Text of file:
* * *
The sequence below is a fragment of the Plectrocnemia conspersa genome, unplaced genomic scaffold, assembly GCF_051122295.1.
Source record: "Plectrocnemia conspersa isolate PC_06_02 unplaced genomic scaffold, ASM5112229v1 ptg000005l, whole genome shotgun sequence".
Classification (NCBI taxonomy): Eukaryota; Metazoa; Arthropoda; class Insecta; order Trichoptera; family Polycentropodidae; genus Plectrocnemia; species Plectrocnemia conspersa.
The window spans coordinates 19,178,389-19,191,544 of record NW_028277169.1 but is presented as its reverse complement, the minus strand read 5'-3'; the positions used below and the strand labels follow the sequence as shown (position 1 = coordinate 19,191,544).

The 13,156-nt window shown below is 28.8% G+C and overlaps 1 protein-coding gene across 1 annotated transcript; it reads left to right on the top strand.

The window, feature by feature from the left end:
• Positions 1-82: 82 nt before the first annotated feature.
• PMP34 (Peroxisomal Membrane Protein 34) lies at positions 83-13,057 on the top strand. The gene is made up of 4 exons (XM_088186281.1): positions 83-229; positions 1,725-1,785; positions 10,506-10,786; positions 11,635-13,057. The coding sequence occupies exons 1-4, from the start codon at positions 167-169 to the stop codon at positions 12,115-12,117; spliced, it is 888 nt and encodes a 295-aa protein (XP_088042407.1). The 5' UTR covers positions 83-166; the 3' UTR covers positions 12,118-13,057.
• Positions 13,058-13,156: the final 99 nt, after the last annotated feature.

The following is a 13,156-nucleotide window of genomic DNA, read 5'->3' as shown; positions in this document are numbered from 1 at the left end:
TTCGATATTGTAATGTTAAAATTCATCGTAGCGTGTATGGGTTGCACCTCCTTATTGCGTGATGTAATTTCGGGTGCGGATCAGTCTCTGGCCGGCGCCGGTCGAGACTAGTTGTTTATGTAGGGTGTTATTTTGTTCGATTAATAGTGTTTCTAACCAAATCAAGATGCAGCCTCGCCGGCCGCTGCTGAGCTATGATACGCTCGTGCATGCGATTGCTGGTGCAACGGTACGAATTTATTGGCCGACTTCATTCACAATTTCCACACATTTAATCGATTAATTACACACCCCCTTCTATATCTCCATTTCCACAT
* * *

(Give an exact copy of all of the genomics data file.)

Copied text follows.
The sequence below is a fragment of the Plectrocnemia conspersa genome, unplaced genomic scaffold, assembly GCF_051122295.1.
Source record: "Plectrocnemia conspersa isolate PC_06_02 unplaced genomic scaffold, ASM5112229v1 ptg000005l, whole genome shotgun sequence".
Classification (NCBI taxonomy): Eukaryota; Metazoa; Arthropoda; class Insecta; order Trichoptera; family Polycentropodidae; genus Plectrocnemia; species Plectrocnemia conspersa.
The window spans coordinates 19,178,389-19,191,544 of record NW_028277169.1 but is presented as its reverse complement, the minus strand read 5'-3'; the positions used below and the strand labels follow the sequence as shown (position 1 = coordinate 19,191,544).

The 13,156-nt window shown below is 28.8% G+C and overlaps 1 protein-coding gene across 1 annotated transcript; it reads left to right on the top strand.

The window, feature by feature from the left end:
• Positions 1-82: 82 nt before the first annotated feature.
• PMP34 (Peroxisomal Membrane Protein 34) lies at positions 83-13,057 on the top strand. The gene is made up of 4 exons (XM_088186281.1): positions 83-229; positions 1,725-1,785; positions 10,506-10,786; positions 11,635-13,057. The coding sequence occupies exons 1-4, from the start codon at positions 167-169 to the stop codon at positions 12,115-12,117; spliced, it is 888 nt and encodes a 295-aa protein (XP_088042407.1). The 5' UTR covers positions 83-166; the 3' UTR covers positions 12,118-13,057.
• Positions 13,058-13,156: the final 99 nt, after the last annotated feature.

The following is a 13,156-nucleotide window of genomic DNA, read 5'->3' as shown; positions in this document are numbered from 1 at the left end:
TTCGATATTGTAATGTTAAAATTCATCGTAGCGTGTATGGGTTGCACCTCCTTATTGCGTGATGTAATTTCGGGTGCGGATCAGTCTCTGGCCGGCGCCGGTCGAGACTAGTTGTTTATGTAGGGTGTTATTTTGTTCGATTAATAGTGTTTCTAACCAAATCAAGATGCAGCCTCGCCGGCCGCTGCTGAGCTATGATACGCTCGTGCATGCGATTGCTGGTGCAACGGTACGAATTTATTGGCCGACTTCATTCACAATTTCCACACATTTAATCGATTAATTACACACCCCCTTCTATATCTCCATTTCCACAT